The Poetic Warrior Dark Muse's Avatar
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    In a world in which it seems everything is predetermined by fate and there is nothing one can do to escape their fate, I wonder just what is the role and purpose of prophecy?

    What does it serve for events to be foretold is nothing can be done to alter the course and in which the very actions they take to attempt to evade fate may turn about to be the thing that insures it happens?

    Is the role of the prophet primarily a story telling device? Or is the very act of prophecy another way in which the gods manipulate people to do that which the gods demand of them?

    Is it a sort of vicious cycle in which the gods knew full well that by the telling of the prophecy of Oedipus, Laius would act just as he did, thus playing directly into the hands of fate.

    Deep into that darkness peering, long I stood there, wondering, fearing, doubting, dreaming dreams no mortal ever dared to dream before. ~ Edgar Allan Poe

  8. #23
    Dance Magic Dance OrphanPip's Avatar
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    It should be pointed out that fate is not determined by the gods by the time Sophocles is writing, the Greek conception is difficult. They seemed to have thought of fate as a sort of force of the universe that even the gods were bound by.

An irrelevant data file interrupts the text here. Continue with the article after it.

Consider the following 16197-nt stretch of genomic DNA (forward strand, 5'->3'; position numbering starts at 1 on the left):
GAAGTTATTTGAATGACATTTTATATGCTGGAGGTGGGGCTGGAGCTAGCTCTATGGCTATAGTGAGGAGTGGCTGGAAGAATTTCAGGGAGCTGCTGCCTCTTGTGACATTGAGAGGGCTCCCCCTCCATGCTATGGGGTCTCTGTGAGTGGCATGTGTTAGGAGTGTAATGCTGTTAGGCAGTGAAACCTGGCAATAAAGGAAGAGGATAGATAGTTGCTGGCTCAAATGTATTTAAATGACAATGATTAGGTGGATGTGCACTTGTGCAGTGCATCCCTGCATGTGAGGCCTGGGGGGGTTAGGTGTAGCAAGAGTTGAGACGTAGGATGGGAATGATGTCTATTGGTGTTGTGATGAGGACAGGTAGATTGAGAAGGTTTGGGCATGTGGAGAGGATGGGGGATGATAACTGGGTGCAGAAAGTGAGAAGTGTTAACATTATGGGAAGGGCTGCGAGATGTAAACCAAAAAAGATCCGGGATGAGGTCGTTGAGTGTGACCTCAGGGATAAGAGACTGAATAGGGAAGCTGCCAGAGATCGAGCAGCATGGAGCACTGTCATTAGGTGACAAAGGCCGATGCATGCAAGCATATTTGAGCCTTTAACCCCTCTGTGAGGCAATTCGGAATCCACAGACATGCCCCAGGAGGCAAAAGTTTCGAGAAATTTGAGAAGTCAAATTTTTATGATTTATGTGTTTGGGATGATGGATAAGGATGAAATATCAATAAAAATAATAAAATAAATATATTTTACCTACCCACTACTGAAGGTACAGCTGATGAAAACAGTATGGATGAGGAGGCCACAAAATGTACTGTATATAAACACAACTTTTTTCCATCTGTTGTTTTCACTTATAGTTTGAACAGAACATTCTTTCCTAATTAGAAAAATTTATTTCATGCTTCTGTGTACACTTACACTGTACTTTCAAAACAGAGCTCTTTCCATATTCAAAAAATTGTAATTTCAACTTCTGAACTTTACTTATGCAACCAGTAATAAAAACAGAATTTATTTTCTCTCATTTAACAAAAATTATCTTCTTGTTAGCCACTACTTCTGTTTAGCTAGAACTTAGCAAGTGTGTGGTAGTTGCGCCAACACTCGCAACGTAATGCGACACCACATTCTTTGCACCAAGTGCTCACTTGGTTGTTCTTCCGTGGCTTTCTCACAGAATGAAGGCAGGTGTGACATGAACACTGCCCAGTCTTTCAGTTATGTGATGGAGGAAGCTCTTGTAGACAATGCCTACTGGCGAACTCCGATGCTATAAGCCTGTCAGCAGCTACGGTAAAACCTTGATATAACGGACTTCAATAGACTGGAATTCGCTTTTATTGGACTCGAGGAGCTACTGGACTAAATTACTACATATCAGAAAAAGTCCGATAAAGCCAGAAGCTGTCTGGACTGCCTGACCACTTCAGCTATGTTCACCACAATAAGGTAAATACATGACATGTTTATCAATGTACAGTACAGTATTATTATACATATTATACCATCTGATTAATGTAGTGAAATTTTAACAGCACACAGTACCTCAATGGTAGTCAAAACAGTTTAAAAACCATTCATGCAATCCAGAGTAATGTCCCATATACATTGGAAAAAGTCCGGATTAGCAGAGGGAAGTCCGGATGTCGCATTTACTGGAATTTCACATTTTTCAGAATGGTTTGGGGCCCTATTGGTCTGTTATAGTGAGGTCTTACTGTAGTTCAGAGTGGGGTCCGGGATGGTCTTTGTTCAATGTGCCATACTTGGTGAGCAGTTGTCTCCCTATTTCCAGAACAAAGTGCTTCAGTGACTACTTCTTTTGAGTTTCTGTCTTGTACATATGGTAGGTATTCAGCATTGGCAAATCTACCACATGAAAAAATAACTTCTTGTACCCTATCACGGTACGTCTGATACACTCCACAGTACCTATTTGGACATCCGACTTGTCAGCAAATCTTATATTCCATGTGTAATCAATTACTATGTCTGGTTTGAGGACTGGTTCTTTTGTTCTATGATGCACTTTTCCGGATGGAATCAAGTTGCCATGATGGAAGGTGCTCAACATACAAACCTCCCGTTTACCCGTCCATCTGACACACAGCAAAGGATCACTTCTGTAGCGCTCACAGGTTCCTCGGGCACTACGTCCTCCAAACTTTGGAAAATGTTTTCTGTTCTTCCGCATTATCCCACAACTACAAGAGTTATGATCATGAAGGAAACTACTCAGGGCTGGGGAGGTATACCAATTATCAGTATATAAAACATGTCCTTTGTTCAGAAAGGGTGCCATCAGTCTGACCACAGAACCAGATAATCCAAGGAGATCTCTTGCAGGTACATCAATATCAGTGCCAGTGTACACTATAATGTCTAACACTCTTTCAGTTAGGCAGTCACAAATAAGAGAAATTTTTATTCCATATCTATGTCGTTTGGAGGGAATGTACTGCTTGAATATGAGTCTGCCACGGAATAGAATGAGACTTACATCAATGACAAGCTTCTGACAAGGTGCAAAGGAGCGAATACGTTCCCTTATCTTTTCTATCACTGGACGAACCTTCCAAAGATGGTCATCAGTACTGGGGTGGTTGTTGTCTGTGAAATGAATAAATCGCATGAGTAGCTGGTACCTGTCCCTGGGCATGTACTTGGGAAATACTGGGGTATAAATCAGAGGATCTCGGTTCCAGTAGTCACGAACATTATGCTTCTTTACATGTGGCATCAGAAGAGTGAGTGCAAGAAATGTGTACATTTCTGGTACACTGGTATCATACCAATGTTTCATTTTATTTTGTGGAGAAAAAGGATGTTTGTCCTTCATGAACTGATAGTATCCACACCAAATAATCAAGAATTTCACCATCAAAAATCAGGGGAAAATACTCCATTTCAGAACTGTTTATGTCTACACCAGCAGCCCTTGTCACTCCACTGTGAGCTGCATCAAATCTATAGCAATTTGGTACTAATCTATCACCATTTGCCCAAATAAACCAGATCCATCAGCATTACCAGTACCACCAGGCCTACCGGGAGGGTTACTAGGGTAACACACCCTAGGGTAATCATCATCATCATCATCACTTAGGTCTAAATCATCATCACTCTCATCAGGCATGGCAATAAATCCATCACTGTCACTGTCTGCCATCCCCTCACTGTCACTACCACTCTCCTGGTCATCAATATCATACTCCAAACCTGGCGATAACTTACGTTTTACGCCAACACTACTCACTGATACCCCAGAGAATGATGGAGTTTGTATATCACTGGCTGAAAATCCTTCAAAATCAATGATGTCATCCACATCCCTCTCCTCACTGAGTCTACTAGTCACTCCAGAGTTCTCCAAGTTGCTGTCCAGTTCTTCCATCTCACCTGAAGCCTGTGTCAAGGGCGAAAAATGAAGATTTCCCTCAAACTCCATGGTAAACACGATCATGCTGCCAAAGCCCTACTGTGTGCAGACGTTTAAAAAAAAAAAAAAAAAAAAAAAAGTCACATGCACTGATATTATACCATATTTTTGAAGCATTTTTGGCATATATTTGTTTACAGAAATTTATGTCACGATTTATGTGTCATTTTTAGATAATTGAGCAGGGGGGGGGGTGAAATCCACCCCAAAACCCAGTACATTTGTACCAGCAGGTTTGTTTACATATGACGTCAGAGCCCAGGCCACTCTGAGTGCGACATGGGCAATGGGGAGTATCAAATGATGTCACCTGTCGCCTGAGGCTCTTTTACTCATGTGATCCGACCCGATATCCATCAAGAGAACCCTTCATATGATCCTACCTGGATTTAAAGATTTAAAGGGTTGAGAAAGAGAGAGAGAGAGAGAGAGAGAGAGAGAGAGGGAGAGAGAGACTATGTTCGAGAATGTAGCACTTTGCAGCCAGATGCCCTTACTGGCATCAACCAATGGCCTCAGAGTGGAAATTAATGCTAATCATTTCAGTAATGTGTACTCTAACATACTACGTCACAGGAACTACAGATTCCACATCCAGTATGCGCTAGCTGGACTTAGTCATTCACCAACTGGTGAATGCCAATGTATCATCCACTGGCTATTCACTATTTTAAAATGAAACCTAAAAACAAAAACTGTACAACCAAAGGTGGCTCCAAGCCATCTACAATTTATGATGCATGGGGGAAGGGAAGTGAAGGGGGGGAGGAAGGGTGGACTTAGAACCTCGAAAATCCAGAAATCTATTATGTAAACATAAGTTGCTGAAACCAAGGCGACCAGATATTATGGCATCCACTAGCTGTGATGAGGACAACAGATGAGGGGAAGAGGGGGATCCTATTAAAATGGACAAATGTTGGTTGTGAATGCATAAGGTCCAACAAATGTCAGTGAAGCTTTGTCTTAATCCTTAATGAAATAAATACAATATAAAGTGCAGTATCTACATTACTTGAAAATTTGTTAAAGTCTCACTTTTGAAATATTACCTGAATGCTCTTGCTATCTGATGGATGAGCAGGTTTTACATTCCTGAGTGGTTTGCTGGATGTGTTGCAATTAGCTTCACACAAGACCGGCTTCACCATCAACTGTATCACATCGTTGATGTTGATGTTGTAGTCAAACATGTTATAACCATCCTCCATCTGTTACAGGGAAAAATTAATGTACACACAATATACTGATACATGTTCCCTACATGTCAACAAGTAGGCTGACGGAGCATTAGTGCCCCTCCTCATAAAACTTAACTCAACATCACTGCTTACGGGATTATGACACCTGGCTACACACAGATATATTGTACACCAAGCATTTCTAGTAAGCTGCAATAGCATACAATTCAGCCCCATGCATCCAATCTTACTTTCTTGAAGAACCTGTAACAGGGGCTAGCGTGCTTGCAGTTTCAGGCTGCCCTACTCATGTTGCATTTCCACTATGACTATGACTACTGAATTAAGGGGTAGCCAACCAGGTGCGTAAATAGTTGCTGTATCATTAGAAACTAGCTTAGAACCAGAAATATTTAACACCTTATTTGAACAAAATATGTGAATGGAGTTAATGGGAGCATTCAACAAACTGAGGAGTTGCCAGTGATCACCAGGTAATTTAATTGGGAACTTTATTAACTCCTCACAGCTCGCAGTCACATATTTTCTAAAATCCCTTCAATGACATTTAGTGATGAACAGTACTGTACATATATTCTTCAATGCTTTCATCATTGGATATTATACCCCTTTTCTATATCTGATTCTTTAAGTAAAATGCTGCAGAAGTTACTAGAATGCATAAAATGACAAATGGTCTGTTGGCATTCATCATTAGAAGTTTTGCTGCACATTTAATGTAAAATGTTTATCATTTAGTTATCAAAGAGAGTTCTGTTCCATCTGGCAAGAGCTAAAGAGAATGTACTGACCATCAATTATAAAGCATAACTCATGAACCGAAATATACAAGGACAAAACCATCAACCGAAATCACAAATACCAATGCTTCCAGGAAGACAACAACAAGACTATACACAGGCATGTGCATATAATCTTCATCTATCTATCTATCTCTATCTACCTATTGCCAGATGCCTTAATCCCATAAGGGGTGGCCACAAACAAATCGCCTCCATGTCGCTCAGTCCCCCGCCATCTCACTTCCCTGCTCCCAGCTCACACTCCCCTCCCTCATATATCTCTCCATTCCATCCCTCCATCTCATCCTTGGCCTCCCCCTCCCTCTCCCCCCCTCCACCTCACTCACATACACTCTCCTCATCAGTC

How fate works in Oedipus is interesting, the fact that the attempt to avoid fate seems to lead to its fulfilment sort of reinforces that sense of inevitability. We should remember that Tiresias didn't want to tell Oedipus the truth about who murdered the previous king, but that Oedipus' probing forces him to. I think, as a literary figure, he stands in as a representative of special knowledge, of the truth. He has experienced being both man and woman, so he knows the total experience of being human, but he also has access to prophecy and direct communication with the gods. Tiresias is like the audience, he knows where it's all going to end.